Saturday, May 16, 2015

Before the Magic Box by Roseanne Dowell

I was nine years old when our magic box arrived. We all gathered around and watched the deliverymen bring it in.  I’m not sure who was more excited, my parents or us kids. Never one to sit still for very long, it was difficult to remain patient while  they lugged it in and hooked up some odd looking things they called rabbit ears, and set them on top of the box.
“Everyone ready?" The men turned a knob and the little box lit up. Wavy lines flashed across the screen. They moved the rabbit ears this way and that way and suddenly a person appeared. They turned another knob and sound came out, just like in the movie theater only smaller. Way smaller.  "Enjoy," the men said and left.
 
My brothers, sisters, and I sat on the floor in front of it and watched as the voices we’d heard on the radio now had faces. It was the greatest thing since applesauce.  We all sat there mesmerized while the characters moved across the nine inch square.

Before the magic box, we always gathered in front of the radio and listened to stories played out by actors.  Life before the magic box was more imaginative. On cold winter evenings, we listened to our favorite radio programs, The Lone Ranger, Fibber McGee and Molly, and Jack Benny.

Our summer days, we spent our time bike riding, playing hopscotch, tag, kick the can, and oh yes, at twilight hide and seek and catching lightening bugs. We went on picnics in the park almost every night, weather permitting. Back then we didn't own a grill, let alone a gas grill. No one we knew did. Families went to parks to cook out. When my dad came home from work, Mom already had the picnic basket packed. While he washed up, we kids loaded the car and before you knew it, we were on our way to the park.

While Mom and Dad unloaded the cooler and picnic basket, we kids gathered twigs for kindling and larger dead branches for firewood. No, we didn't use charcoal back then either. My dad crumpled up newspaper and layered twigs on top for kindling. Once it caught, he added the larger firewood and we waited until it burned down and was glowing just right to cook.

Occasionally my aunt, uncle, and cousins joined us. Then a baseball game ensued. With eleven kids and four adults, it was quite a game. I can still hear us on that dusty field screaming if we hit the ball, or cheering someone on to run home, and yelling at someone in the outfield to catch the ball.              
                       
Sometimes we took a walk with my brothers up a long hill, to a place we called the witches house. The house is still vivid in my mind, covered in thickets of ivy, the yard overgrown with weeds and trees. It was probably abandoned, but as kids that thought never entered our minds. Besides, my brothers told us it was the witches house and our brothers never lied.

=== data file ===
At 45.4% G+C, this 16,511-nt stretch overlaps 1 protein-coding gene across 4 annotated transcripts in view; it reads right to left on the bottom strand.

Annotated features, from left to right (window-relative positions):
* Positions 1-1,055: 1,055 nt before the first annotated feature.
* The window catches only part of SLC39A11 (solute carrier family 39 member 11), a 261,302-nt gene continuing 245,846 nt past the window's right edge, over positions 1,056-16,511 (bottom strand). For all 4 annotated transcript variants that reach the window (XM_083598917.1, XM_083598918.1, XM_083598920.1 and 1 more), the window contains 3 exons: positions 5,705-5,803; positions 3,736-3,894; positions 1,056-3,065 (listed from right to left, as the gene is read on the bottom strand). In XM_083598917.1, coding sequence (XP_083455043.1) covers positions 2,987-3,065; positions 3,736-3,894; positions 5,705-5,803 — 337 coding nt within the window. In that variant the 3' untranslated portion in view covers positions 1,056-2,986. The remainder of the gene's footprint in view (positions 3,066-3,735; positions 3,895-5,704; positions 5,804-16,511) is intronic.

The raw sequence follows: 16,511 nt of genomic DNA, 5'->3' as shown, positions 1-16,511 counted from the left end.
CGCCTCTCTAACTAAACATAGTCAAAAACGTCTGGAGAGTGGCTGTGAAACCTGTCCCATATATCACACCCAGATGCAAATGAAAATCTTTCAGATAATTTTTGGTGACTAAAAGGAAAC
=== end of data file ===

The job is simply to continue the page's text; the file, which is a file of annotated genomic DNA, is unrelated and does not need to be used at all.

Did they? 
We certainly didn't think so back then.
 We walked up the hill closer and closer to the house until someone’s imagination spooked us.
“Look there she is!” someone yelled. We raced down that hill, like the devil himself chased us.

It was a simpler time of life filled with memories of family togetherness. We managed to live without all the new electronics. I’m sure modern day children with their wide screen televisions, surround sound, cable or satellite dish, VCRs, DVDs, computers and nintendos can’t imagine life without them.


What have they missed I wonder? Where are their imaginations? Can they even imagine television with only three channels and signed off at midnight. Can they comprehend life without MTV, twenty-four hour programming and hundreds of channels. Has progress squashed the minds of our young people?

Probably not, now they have to figure out how to combat the evil doer on their x -box.  They are a different breed of children. Their lives, unlike ours, are involved in technical things.

I think back to memories of days before the magic box came along like a thief in the night and stole family life, and progress created individuals instead of unity.  I think back to a time when we gathered on the floor in front of the radio and played games. While we listened to our favorite programs, our imaginations played out the scenes in our minds. I remember many evenings spent in front of that radio listening to the Cleveland Indians in the 1954 World Series.

Ah, yes, I enjoy the memories of a simpler time. Before the magic box, when fun, love, and imagination abounded.



Strange, realistic visions and dreams invade Rebecca Brennan’s mind. When she experiences someone’s pain, she’s determined to find out who shares her mind. Her search leads to a small town filled with 
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Victorian homes and interesting people and puts her life in danger.

To learn more about Roseanne's and all of her Books We Love books visit her Books We Love page

http://bookswelove.net/authors/dowell-roseanne/
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